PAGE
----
As a child, 7-year-old Tyeasha Bell Lindsey would place her left foot on her then-new, green skateboard, using her right to push herself across the grainy street in front of her childhood home in Meridian. A lot of streets around her had been worn down, leading to bumps that made the pavement difficult to skateboard or rollerblade upon.
“You’re not skating on a smooth surface because if that skateboard hits a rock, you’re pretty much thrown off a skateboard,” the now Meridian Ward 5 councilwoman explained to the Mississippi Free Press.
To avoid injury, a young Lindsey moved to the small walkway five big steps from the front porch of her home. The surface was much smoother, so she could skateboard back and forth, but the activity was not as fun in such a limited space, she found.
Today, Meridian’s skater population largely consists of young adults, whom Lindsey sometimes sees skateboarding through traffic lights downtown. While some skateboard recreationally, others use the skateboards as means of transit around the city.
“A skateboard is a lot of people’s transportation sometimes, and people overlook them, but it’s a free, cheap form of transportation—I mean, it’s cheaper than a bike sometimes,” Lindsey said.
The mode of travel, however, can sometimes be dangerous as cars have almost hit skateboarders, she heard. Recreational skaters find garages to skate in at night before police often run them away, the councilwoman who won her seat in 2021 said.
“I’m like, ‘Oh my God. They need to have a safe place to skateboard,’” she concluded.
By the end of 2023, Meridian will have a skatepark in Ben Arthur Davis Park, where people who bike, skateboard and rollerblade can maneuver safely.
“Being a new city councilwoman, it was important to me, especially since I’m a traveler, to see what other cities have done and see what can make our city better in the quality of life,” Lindsey said.
‘Not Just A Meridian Project’
The councilwoman began contacting several companies to see who could quickly come up with a skatepark design so that she could have options to pitch to the city council. After receiving multiple recommendations, she contacted Grindline Skateparks, a Seattle, Wash., company that specializes in planning, designing and constructing cast-in-place concrete skateparks.
She presented the design to the city council, who approved and entered into a design contract with the company. Representatives from Grindline Skateparks flew down to Meridian, and after looking at different locations across the city, they chose Ben Arthur Davis Park as the ideal site, which the council also approved.
“I told (Grindline Skateparks) that I want the best in the state,” Lindsey said. “I don’t even know what all of this stuff is, but I know it needed a bowl, it needed a half pipe, it needed stairs, it needed railings.”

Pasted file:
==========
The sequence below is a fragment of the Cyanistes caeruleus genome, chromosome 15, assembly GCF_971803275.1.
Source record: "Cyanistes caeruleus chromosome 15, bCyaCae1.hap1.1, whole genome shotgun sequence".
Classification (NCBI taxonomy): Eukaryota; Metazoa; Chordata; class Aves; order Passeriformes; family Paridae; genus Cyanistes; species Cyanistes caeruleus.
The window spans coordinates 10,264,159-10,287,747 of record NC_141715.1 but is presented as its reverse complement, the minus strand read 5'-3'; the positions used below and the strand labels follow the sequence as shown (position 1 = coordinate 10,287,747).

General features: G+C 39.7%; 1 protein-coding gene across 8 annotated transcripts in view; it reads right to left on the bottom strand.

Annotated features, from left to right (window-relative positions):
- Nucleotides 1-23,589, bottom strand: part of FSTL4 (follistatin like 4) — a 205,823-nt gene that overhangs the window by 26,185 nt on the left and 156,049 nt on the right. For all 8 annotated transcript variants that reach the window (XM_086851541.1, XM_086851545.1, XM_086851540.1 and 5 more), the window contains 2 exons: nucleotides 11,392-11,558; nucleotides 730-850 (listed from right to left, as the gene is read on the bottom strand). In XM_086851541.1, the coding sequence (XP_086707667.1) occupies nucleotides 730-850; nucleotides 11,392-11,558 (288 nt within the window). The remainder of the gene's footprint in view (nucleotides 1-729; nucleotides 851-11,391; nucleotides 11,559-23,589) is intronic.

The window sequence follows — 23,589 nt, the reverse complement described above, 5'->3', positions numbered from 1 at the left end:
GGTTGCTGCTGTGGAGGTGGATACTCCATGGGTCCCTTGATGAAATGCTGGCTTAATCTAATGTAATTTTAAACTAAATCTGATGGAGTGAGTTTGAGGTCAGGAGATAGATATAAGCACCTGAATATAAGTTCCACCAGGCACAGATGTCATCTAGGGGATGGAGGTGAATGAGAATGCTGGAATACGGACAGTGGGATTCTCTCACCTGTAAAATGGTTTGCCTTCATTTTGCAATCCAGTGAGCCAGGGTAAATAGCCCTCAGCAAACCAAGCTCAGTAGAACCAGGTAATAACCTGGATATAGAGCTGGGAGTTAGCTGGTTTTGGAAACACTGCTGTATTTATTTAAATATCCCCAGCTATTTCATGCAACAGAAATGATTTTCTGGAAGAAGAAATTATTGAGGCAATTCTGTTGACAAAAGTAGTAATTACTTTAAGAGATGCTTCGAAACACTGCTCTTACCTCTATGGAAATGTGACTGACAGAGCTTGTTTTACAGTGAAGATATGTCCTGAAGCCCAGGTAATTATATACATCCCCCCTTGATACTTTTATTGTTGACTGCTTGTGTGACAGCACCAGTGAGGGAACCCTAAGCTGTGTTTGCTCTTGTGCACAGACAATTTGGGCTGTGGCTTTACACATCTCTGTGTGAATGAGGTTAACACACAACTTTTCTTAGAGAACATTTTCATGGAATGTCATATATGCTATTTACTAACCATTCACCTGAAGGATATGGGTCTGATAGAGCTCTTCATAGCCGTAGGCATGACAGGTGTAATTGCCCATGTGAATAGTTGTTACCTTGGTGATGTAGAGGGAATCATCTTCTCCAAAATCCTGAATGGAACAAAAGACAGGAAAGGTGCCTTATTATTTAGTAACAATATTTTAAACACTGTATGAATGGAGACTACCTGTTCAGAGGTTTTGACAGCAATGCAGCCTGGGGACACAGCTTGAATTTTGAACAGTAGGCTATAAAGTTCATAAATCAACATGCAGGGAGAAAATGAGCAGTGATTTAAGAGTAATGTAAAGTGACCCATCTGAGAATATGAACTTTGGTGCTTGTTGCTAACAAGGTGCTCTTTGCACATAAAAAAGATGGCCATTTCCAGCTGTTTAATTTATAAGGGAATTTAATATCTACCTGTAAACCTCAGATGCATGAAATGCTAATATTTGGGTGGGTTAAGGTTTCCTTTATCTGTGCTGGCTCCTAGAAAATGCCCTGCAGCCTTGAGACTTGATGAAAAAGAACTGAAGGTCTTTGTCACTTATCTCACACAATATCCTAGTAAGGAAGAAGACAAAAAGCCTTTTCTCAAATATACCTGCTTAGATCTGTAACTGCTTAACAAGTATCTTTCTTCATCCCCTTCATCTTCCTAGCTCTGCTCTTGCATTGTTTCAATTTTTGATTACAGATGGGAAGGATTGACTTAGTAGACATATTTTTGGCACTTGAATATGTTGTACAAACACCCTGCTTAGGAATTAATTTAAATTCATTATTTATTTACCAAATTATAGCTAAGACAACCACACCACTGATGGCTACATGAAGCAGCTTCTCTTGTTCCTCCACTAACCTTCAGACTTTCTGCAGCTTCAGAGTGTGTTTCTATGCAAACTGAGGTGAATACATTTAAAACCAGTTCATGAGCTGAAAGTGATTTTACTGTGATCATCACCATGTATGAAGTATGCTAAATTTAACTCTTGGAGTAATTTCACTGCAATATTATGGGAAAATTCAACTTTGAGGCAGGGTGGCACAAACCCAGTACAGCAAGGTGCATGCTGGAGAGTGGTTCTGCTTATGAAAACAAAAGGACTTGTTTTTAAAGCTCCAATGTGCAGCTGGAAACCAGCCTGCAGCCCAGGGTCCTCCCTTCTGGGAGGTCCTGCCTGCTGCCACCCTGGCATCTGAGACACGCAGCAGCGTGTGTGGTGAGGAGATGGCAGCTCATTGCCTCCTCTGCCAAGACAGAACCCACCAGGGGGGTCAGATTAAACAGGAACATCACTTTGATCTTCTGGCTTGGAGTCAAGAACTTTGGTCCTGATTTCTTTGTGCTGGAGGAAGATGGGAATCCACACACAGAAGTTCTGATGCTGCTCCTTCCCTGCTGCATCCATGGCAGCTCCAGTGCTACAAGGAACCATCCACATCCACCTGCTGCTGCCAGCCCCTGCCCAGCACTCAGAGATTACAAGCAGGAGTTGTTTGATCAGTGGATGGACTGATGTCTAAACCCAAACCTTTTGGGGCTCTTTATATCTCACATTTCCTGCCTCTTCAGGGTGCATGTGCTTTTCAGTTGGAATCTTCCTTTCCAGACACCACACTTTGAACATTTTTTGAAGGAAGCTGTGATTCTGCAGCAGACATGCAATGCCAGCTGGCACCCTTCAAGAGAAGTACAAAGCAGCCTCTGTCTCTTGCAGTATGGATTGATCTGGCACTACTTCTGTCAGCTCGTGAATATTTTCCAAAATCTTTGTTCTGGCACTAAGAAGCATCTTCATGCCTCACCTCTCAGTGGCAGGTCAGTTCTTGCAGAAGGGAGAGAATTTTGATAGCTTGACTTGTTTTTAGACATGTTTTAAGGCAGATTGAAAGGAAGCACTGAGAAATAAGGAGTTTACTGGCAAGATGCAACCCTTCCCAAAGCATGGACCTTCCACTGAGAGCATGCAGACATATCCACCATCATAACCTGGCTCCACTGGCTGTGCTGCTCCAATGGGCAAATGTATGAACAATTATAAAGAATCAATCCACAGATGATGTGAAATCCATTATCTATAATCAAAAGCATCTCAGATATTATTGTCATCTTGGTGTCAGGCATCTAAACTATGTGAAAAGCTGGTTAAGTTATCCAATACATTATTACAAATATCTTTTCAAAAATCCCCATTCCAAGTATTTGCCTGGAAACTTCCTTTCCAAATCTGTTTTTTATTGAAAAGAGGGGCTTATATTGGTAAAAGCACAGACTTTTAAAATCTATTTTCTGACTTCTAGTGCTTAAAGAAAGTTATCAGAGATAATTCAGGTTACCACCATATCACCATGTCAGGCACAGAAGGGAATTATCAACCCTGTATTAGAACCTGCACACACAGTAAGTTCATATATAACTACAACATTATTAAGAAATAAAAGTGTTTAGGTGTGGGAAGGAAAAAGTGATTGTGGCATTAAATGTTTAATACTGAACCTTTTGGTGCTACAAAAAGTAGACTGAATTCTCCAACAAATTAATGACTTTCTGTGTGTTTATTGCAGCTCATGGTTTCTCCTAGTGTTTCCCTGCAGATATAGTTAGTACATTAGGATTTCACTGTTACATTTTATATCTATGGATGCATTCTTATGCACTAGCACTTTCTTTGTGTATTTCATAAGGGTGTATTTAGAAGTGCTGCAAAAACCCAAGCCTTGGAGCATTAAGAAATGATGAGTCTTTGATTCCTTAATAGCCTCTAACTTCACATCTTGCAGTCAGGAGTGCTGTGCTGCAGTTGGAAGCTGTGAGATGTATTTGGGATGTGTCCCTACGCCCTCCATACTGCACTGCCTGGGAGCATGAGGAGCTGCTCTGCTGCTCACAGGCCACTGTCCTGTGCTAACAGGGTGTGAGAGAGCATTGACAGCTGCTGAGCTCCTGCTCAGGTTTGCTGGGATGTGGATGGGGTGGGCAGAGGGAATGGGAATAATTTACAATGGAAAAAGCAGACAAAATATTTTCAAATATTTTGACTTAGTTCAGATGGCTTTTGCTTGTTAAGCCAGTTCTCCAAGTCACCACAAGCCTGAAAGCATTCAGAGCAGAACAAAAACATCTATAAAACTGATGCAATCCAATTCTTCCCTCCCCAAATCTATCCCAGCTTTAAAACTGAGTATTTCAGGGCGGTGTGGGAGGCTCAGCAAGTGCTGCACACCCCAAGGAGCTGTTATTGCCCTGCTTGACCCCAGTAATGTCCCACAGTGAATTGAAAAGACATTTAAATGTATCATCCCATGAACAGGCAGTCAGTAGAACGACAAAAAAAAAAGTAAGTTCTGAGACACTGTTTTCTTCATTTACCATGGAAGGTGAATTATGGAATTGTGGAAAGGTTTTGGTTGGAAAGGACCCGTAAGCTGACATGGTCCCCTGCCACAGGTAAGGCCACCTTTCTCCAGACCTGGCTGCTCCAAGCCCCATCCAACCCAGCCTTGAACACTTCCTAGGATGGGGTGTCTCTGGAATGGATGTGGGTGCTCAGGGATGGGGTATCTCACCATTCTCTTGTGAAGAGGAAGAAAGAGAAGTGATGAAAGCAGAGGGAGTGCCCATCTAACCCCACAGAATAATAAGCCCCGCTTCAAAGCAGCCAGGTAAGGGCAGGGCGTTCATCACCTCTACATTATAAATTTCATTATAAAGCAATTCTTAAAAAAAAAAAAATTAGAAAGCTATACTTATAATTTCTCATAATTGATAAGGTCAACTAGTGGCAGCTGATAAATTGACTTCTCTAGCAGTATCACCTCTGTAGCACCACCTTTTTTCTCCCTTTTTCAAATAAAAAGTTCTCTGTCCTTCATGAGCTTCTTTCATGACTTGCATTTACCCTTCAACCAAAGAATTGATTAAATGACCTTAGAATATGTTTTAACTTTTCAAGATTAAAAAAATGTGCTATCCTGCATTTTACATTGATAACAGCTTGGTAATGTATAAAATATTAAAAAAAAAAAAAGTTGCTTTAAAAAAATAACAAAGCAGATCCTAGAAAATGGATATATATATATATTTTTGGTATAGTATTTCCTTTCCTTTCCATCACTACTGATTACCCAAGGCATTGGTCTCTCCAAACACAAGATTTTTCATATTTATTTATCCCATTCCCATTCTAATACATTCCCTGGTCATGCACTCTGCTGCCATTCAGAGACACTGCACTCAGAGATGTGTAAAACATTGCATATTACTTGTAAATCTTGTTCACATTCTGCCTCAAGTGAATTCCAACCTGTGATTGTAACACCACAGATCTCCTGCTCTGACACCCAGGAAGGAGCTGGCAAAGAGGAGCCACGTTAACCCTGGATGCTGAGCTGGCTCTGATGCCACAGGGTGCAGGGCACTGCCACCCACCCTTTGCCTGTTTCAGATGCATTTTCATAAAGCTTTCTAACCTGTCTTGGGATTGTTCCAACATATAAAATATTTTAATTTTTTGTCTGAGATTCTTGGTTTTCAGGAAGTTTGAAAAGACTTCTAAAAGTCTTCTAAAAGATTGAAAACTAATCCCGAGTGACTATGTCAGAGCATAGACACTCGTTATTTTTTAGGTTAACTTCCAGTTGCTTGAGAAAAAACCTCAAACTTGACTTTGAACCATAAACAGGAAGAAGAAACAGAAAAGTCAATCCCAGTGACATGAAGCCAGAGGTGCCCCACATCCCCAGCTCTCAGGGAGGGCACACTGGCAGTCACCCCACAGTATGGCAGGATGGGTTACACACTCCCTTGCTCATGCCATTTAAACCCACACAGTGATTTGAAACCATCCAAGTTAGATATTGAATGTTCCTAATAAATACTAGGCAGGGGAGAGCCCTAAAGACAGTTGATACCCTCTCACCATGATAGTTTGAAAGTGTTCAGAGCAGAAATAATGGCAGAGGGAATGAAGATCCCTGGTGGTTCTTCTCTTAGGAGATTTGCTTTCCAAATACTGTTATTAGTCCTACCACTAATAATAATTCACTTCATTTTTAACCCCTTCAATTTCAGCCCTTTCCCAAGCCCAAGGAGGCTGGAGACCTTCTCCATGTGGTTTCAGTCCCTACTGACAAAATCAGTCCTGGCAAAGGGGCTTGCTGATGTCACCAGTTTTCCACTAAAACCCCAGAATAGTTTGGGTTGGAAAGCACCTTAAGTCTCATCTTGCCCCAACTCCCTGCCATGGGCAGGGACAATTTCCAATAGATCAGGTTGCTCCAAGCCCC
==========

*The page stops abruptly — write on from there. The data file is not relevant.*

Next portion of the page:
The city hosted a design-reveal party for the skatepark on Nov. 16, 2022, at Ben Arthur Davis Park. Meridian residents partook in food, music, bounce houses, door prizes and more. Councilwoman Lindsey said the event had a great turnout, despite the cold weather, and residents praised the skatepark’s design.
“Believe it or not, it’s more young adults or adults with children that want (the skate park). … They are excited about it,” Lindsey said. “What I like about skateboarding and skateparks (is that they can be) something that adults and children can do together.”
To move forward, the city needs to raise funds for the project. Councilwoman Lindsey has already started contacting different nonprofit organizations and companies regarding donations, grants and funding. She hopes the skatepark will hold its grand opening by the end of next year, but she anticipates that at the latest the project should take no longer than 18 months to complete.
“This is not just a Meridian project; this is a Mississippi project—because people would have a chance to represent their city in the State Games when the park is done,” Lindsey explained.
State Games of Mississippi is an annual multi-sport event modeled after the Olympic Games and designed and held solely for residents of Mississippi. The Empire State Games developed the concept in New York in 1978, and today 37 states conduct their own State Games competitions, which take place each year from April through the end of June.
The nonprofit that hosts the games holds a majority of the competitions in the Meridian area, where the organization is based, but other areas in Mississippi also serve as locations for sporting events.
“If you’re a skateboarder or even roller skate, be excited about the Meridian skatepark because we welcome you,” Councilwoman Lindsey said. “(We) roll out the red carpet for you to come on in and enjoy this beautiful city, as well as the skatepark that’s meant for everyone.”
Those interested in donating to the Meridian skatepark project can contact Councilwoman Tyeasha Bell Lindsey at 601-479-3997.